Belgorod raid: Who are the fighters infiltrating Russia from Ukraine?

  • Published
Related Topics
Russia says it routed the fighters from both groups - the Liberty of Russia Legion (pictured) and the Russian Volunteer CorpsImage source, Liberty of Russia Legion
Image caption,
Russia says it routed the fighters from both groups - the Liberty of Russia Legion (pictured) and the Russian Volunteer Corps

Fighters described by the Kremlin as "saboteurs" have crossed the border from Ukraine into the Belgorod region prompting a Russian "counter-terrorism" operation.

After two days of fighting, Russia says it surrounded the insurgents and killed more than 70 of them, pushing the rest back into Ukraine. It has dismissed them as Ukrainian militants but Kyiv says they come from two anti-Kremlin paramilitaries.

Ukrainian officials say they are Russian citizens from the Liberty of Russia Legion and the Russian Volunteer Corps (RDK) seeking to create a "security zone" for Ukrainians.

Both groups have in the past been described as part of an international legion involved in Ukraine's territorial defence.

Andriy Yusov from Kyiv's intelligence directorate said both groups were working "autonomously on the territory of Russia" and Ukrainians were not involved, while Ukrainian TV said they were militiamen and "Russian volunteers".

The Russian Volunteer Corps (RDK) came to prominence in March 2023, taking part in a cross-border raid in Russia's Bryansk region which it said involved 45 people.

Unconfirmed Russian reports spoke of shooting, casualties and hostages while the RDK said it had crossed the border to call on Russians to rebel against their government. The group said it had taken no hostages and retreated safely on to Ukrainian territory.

Image source, Reuters
Image caption,
Members of the Russian Volunteer Corps posed in a handout picture at Kozinka

Its leader is known as Denis Kapustin or Denis Nikitin, a Russian nationalist, and the group openly espouses a mono-ethnic Russian state.

In 2020, a Ukrainian investigative website alleged he had links to neo-Nazi groups and Nikitin has spoken in the past of belonging to a movement of football hooligans.

His RDK group accuses Russia's mainstream opposition of sitting on the fence in the Ukraine war.

Another corps member, named Fortuna, told Ukrainian media last November that they numbered 120 people: "We are a voluntary unit, we are not conscripts or contract servicemen like Ukrainian citizens."

The Liberty of Russia Legion (FRL) is a very different organisation that fights alongside Ukrainian troops against Russian forces. It uses a white-blue-white flag, seen by part of the Russian opposition as the flag of "free Russia".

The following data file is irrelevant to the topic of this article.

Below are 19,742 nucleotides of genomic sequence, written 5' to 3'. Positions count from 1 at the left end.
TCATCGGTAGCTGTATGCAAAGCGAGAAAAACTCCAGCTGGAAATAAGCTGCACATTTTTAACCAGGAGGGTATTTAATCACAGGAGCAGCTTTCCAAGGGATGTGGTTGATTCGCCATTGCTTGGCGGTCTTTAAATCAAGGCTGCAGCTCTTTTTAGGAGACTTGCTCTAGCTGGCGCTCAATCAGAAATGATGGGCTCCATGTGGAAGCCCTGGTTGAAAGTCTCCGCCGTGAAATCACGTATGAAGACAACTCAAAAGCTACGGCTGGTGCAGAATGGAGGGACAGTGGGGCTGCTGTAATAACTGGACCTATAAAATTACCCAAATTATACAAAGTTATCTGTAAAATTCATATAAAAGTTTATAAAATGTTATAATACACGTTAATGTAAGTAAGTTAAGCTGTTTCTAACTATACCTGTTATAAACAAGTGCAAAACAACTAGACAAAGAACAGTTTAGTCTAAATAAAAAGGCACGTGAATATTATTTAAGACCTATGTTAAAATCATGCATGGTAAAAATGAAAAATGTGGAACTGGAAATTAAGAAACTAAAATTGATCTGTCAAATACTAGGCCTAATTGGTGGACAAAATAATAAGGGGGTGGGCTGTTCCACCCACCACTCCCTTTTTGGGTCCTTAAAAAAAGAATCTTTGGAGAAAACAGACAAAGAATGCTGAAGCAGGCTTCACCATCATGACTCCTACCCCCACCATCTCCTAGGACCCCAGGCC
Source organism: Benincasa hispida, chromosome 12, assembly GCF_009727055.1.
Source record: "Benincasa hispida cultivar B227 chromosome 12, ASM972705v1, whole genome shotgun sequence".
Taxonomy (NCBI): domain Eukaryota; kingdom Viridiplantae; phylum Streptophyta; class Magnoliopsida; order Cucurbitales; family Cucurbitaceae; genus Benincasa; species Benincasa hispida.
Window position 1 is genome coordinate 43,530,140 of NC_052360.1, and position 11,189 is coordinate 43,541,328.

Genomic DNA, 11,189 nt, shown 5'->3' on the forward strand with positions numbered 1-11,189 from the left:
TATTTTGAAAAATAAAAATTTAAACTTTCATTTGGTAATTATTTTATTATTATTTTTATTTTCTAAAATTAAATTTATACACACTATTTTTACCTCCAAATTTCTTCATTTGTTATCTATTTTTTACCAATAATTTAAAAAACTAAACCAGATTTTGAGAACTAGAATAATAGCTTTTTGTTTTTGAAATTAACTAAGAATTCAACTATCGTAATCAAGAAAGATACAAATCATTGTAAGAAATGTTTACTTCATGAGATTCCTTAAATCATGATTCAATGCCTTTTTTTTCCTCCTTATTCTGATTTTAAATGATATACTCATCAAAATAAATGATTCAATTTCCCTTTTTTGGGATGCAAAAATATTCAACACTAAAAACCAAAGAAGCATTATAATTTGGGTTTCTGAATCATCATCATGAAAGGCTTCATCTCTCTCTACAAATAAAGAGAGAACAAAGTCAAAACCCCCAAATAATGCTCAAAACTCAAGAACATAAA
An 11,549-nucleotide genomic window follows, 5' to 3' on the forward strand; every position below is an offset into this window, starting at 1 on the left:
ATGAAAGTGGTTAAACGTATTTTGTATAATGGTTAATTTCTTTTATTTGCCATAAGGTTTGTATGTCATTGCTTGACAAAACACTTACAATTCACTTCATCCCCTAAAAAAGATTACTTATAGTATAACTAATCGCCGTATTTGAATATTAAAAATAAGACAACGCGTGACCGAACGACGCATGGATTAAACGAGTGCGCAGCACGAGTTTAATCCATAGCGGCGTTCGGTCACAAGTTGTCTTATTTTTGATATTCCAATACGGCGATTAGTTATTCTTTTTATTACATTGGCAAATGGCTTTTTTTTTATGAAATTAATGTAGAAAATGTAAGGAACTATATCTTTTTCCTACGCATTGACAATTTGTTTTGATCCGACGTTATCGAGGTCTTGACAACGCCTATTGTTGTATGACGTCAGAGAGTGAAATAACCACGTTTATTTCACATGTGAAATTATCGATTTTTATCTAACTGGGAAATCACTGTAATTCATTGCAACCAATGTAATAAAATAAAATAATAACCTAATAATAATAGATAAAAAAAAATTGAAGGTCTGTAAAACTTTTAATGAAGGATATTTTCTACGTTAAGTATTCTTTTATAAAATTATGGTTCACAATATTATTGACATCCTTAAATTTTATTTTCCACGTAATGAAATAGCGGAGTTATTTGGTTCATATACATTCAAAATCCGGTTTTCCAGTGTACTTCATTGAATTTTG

Volunteer corps leader Denis Nikitin said that while they both sought the "toppling of the Putin regime", the legion's fighters were more inclined to call themselves centrists.

However, on 22 May the legion announced it had "liberated" the Russian village of Kozinka, just across the Ukrainian border and to the south-west of Belgorod. "The Legion and the RDK continue to liberate the Belgorod region," it claimed.

"Once again, the myth that Russian citizens are safe and the Russian Federation is strong has been destroyed," it added.

It then posted videos of balloons carrying its flag over Moscow.

The size of the legion is unclear but according to its website, it claims to be "fighting in full co-operation with the Armed Forces of Ukraine and under the leadership of the Ukrainian command".

A member known as Caesar, who is arguably its best-known soldier, has insisted "there are no people in the legion who were forced to join it" and all members were contract soldiers with Ukraine's international legion.

Although he said a small number were Russian soldiers who had surrendered to Ukrainian forces, they had done so precisely to switch sides.

Reacting to Moscow's decision to label it a "terrorist organisation", it pointed out that it had earlier been denounced as non-existent.

There is some doubt over the military significance of the two groups. Ukrainian pundit Volodymyr Fesenko said there several different units and they appeared more about public relations than real action.

Former Russian MP Ilya Ponamarev, who is now a Ukrainian citizen, said on Facebook in August 2022 that the legion, the volunteer corps and another group called the National Republican Army had signed a declaration agreeing the common goal of liberating Russia from the rule of Vladimir Putin.

Reporting by BBC Monitoring. We have recently launched a podcast: The Global Jigsaw